To start with, the effect of pH on the reduction in the current response exhibited by PANI-MWCNT-APTES towards Cd2+ ions was studied. The obtained result is presented in Figure 5b. The optimal result (highest reduction in the current) was obtained at pH 5.6 (HAc–NaoAc buffer), while the smallest current response was observed in the acidic phosphate buffer (pH 5.8). This study was conducted in an acidic medium because, in the alkaline medium, cadmium was precipitated with a clear visible white precipitate. This resulted in low or no reduction in the current (Figure not shown). The reason for the low reduction in the current could be associated with possible electrode surface fouling. Moreover, the solubility of metal ions decreases with an increase in pH medium, which could be why, at the essential medium, the concentration of Cd2+ reduced [47]. Therefore, the optimal pH was 5.6, and this was maintained for the remaining experiment.
In addition, the scan rate effect on the reduction in current response of PANI-MWCNT-APTES was also studied. The purpose of the scan rate study was to determine whether the electrochemical reduction of Cd2+ ion on the GCE substrate is a diffusion control or adsorption-controlled. Usually, a linear dependence of the current on the scan rate plus having the slope of the current against the scan rate in the range of 0–0.5 are indications of diffusion-controlled reactions. For this study, the current response increased with an increase in the scan rate with a correlation of 0.98 Equation (1). The correlation value (0.98) might suggest a non-linear relationship, and this would result in an adsorption-controlled reaction.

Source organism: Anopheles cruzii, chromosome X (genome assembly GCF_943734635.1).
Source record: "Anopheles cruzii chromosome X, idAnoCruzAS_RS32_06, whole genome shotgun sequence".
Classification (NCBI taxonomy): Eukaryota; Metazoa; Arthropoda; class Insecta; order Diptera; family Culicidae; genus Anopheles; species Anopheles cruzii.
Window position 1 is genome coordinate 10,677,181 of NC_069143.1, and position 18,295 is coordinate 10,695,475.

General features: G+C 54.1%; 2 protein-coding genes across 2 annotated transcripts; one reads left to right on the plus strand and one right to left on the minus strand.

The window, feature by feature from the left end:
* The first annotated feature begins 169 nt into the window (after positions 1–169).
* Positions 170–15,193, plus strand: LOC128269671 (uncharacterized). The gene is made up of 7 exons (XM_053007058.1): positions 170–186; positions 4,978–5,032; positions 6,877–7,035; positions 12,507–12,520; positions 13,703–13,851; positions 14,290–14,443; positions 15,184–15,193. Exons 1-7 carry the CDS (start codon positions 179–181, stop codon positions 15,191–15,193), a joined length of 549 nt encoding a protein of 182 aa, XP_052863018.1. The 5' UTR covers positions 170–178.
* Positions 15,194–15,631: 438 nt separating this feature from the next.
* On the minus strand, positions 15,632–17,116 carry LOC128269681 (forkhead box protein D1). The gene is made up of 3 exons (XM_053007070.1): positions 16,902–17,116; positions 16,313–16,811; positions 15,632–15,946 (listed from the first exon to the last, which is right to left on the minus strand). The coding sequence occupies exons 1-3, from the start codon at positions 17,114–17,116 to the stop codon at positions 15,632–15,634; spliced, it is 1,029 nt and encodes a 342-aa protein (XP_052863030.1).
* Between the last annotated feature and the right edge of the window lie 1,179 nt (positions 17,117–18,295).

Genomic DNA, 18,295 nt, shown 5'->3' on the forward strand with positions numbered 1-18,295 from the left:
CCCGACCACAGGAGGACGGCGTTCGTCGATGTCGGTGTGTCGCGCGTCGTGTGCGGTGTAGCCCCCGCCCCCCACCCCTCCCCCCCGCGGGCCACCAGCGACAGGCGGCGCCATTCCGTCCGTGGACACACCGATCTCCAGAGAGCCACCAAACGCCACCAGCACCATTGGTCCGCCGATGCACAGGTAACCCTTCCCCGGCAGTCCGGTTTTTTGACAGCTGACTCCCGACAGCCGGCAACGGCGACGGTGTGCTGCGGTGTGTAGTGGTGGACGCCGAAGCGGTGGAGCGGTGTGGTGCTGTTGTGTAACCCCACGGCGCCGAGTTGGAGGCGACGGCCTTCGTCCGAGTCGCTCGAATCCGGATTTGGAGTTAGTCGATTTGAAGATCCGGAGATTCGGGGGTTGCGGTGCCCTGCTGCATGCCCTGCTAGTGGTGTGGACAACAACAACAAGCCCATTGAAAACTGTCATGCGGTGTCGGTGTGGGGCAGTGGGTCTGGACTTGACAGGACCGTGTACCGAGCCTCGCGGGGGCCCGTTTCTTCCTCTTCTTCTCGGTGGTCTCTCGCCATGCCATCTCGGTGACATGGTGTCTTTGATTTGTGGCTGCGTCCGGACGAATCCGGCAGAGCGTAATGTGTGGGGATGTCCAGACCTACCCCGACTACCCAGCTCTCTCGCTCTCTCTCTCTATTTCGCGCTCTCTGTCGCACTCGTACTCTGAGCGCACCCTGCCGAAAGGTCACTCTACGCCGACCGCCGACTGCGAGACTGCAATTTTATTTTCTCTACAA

ip (µA) = 63.275 × ʋ1/2 + 6.9337 (R2 = 0.98)
As given in [48,49], the slope of the logarithm of reduction in the current plot against the logarithm of the scan rate that fell below 0.5 indicates a diffusion-controlled reaction. In contrast, the one close to 1 indicates an adsorption-controlled process. Thus, for this study, the slope obtained for the plot of the current reduction logarithm against the scan rate logarithm is 0.765 (Equation (2)).
Log ipc (A) = 0.765 × log v (V/s) − 4.13.
This indicates that the reduction process of Cd2+ ion on the PANI-MWCNT-APTES-modified GCE was proceeded by the adsorption-controlled process.

3.8.3. Effect of Increase in Cd2+ Concentration on the Current Response

The effect of varying concentrations of Cd2+ ion was investigated using linear sweep voltammetry. Linear sweep voltammetry was employed for this study because it is very accurate and is best suited for irreversible reactions [50,51]. This technique is based on the mechanism of measurement of the current given when the potential between the working electrode and the reference electrode varied linearly with time. The mechanism of Cd2+ detection is through the reduction and deposition of zerovalent Cd on the surface PANI-MWCNT-APTES-modified GCE. This type of reaction is irreversible, as presented in Equation (3).
The obtained linear sweep voltammogram is given in Figure 6a. The result indicates a linear increase in the current reduction response with an increase in the Cd2+ ion concentration. This reduction in current indicates the reduction of Cd2+ to zerovalent Cd, as suggested in Equation (3).
C d 2 + + 2 e   C d
The slope of the calibration showed a linear relationship between the two parameters (concentration and current) with a correlation of 0.98%.

3.8.4. Evaluation of Sensor’s Performance

The developed method of Cd2+ ion detection based on linear sweep voltammetry was assessed on some analytical performance parameters such as detection limit (LOD), the limit of quantification (LOQ), sensor’s sensitivity, linear dynamic range (LDR), full dynamic range (FDR), and response time.
The LOD was calculated using the following formula (Supplementary S2):
LOD = [3 × Sd of the blank]/[slope of the calibration plot]
The obtained value was 0.0155 µM, as shown in Supplementary S2.